Synkroniciti presents the third Chapter of Beloved’s Journey, a serial novel. To read earlier chapters, please click here.
Chapter 3, Welcome to the Inside
“How do you know my name?”
Veracity laughs–a peculiar dry sound, like sticks rubbing together. “It’s written on the soles of your shoes.” He winks, and his eyes twinkle with amusement.
I drop heavily against the trunk of a graceful white cypress, staring at my feet as if they, too, are strangers. I dare not tell my new acquaintances that I do not remember my own name. I’m not even sure I have one.
Sable pierces me with her gaze, pinning me to the tall cypress like some rare moth or butterfly, and kneels down beside me. Her voice is soft, like velvet over iron. “I have always known the Beloved would come.” Dots slide nearer her narrowed eyes. “You’re smaller and softer than I expected, and almost as pale as he is.” She jerks her head toward Veracity while keeping her eyes locked on mine. “I suppose that you will do.”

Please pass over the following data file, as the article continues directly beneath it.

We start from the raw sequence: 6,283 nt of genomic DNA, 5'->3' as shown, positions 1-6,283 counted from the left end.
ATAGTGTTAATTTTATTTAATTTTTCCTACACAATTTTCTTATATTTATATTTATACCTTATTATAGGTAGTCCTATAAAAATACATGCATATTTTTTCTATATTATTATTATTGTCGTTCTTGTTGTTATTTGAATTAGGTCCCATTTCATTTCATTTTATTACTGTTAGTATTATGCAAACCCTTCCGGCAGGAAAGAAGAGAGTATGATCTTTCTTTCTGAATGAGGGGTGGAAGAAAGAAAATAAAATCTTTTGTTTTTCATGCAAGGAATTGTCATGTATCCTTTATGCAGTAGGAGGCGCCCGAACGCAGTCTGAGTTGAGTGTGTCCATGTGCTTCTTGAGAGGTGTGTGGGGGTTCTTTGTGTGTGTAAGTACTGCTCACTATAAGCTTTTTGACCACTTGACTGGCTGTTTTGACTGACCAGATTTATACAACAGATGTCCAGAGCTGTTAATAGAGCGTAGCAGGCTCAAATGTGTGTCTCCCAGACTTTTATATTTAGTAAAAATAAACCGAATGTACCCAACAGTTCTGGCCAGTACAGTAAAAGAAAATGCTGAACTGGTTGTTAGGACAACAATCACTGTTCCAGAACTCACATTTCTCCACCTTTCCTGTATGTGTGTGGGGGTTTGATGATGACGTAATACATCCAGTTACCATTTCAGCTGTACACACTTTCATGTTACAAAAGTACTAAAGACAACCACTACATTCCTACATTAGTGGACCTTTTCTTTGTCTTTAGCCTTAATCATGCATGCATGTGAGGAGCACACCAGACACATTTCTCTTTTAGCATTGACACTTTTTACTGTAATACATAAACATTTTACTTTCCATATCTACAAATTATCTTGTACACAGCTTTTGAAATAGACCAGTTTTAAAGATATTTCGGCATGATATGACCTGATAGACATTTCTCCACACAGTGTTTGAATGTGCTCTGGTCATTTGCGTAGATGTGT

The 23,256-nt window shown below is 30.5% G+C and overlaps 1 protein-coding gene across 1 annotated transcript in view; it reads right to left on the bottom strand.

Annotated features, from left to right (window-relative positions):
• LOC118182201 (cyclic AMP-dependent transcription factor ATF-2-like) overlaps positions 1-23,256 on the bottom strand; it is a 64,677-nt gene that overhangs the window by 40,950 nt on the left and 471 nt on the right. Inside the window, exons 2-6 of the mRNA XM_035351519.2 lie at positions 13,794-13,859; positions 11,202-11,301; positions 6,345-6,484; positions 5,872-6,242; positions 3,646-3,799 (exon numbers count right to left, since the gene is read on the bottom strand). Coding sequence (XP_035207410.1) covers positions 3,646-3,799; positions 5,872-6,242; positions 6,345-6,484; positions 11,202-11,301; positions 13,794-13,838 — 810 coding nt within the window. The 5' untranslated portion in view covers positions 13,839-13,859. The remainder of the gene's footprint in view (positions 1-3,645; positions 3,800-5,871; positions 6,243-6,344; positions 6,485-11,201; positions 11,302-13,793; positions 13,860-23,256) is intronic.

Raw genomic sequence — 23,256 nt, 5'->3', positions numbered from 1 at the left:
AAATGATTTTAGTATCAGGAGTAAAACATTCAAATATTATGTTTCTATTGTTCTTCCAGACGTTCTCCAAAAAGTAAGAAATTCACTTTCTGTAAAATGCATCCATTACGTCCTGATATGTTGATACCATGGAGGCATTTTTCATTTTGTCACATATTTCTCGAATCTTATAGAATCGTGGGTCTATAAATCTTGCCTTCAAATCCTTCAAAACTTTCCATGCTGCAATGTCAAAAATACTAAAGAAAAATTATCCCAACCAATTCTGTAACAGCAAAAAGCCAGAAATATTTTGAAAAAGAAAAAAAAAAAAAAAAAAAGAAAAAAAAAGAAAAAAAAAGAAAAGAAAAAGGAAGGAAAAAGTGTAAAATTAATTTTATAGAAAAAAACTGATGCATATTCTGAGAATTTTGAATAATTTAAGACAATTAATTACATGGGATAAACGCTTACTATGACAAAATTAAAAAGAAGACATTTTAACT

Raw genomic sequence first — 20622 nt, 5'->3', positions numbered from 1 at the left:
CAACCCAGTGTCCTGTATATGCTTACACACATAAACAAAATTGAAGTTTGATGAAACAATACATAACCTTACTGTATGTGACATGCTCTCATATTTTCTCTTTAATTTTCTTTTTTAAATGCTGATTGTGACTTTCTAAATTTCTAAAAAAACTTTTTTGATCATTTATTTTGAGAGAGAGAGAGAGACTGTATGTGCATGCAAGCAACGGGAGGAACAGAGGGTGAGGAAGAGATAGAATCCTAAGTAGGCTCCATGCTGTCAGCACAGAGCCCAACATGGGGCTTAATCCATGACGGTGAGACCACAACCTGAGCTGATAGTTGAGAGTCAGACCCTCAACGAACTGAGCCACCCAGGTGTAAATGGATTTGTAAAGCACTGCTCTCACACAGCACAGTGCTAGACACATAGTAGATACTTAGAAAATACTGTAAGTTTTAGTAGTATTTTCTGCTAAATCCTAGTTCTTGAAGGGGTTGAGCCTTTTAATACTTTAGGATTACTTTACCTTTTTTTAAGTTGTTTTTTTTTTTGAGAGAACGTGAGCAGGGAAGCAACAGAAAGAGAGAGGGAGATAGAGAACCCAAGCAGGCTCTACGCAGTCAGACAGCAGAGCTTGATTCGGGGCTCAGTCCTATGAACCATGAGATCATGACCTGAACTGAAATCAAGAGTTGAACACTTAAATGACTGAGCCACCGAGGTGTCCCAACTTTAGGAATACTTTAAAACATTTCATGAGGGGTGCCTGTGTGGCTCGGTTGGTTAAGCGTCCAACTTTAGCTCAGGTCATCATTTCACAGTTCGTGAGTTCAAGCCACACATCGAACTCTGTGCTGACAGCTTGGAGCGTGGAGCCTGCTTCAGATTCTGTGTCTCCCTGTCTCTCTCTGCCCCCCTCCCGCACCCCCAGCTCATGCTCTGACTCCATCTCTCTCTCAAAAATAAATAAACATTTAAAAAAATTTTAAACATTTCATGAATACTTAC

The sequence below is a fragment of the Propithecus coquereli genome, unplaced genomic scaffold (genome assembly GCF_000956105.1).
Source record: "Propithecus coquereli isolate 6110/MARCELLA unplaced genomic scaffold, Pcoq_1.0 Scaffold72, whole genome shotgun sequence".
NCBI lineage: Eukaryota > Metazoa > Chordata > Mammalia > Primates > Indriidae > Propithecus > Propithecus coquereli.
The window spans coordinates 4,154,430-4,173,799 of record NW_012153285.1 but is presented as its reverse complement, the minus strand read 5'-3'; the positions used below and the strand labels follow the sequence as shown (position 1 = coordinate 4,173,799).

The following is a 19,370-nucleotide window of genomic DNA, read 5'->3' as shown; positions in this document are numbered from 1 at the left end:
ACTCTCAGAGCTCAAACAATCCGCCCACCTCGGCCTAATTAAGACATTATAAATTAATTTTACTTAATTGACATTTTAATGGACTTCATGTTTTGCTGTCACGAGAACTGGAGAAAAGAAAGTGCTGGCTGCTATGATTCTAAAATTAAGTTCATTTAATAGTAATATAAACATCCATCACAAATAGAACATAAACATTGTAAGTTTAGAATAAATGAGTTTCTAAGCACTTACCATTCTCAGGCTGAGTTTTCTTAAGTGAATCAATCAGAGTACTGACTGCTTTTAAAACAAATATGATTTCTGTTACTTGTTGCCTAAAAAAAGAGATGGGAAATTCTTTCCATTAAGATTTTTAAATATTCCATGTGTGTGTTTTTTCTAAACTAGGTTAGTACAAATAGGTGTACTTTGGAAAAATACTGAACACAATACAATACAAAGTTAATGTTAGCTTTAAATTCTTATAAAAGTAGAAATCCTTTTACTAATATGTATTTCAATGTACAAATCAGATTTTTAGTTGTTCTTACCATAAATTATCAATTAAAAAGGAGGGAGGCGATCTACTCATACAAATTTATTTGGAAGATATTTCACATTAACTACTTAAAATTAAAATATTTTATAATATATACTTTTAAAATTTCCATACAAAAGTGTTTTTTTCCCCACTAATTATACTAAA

Veracity studies my reaction warily before lowering himself onto the river bank and removing his worn and dirty sandals. He plunges his feet underwater with satisfaction, as if to celebrate his triumph over the stream and subjugate it for his own use. “We’ve been following you for days. You seem lost. Perhaps we can help?” His smile is full of neat white teeth.
In the absence of any other alternative it seems a decent gamble to trust them. “I don’t remember seeing anyone until today. I ran from the wind and the night until I reached the tower.” In retrospect, my own behavior strikes me as illogical. Had I tried to outrun time itself? “Or maybe the tower reached me. There I met a guardsman, a strange fellow with a high-pitched voice and four fingers on each hand.”
“Ah-ha! You’ve met Proteus, then! No one has seen him for years. How is the old fellow?”
“Not well. When I left him, he was dead.”
Veracity snorts. “Not likely, I’m afraid, although plenty of folks would like to get their hands on him. Did you kill him?”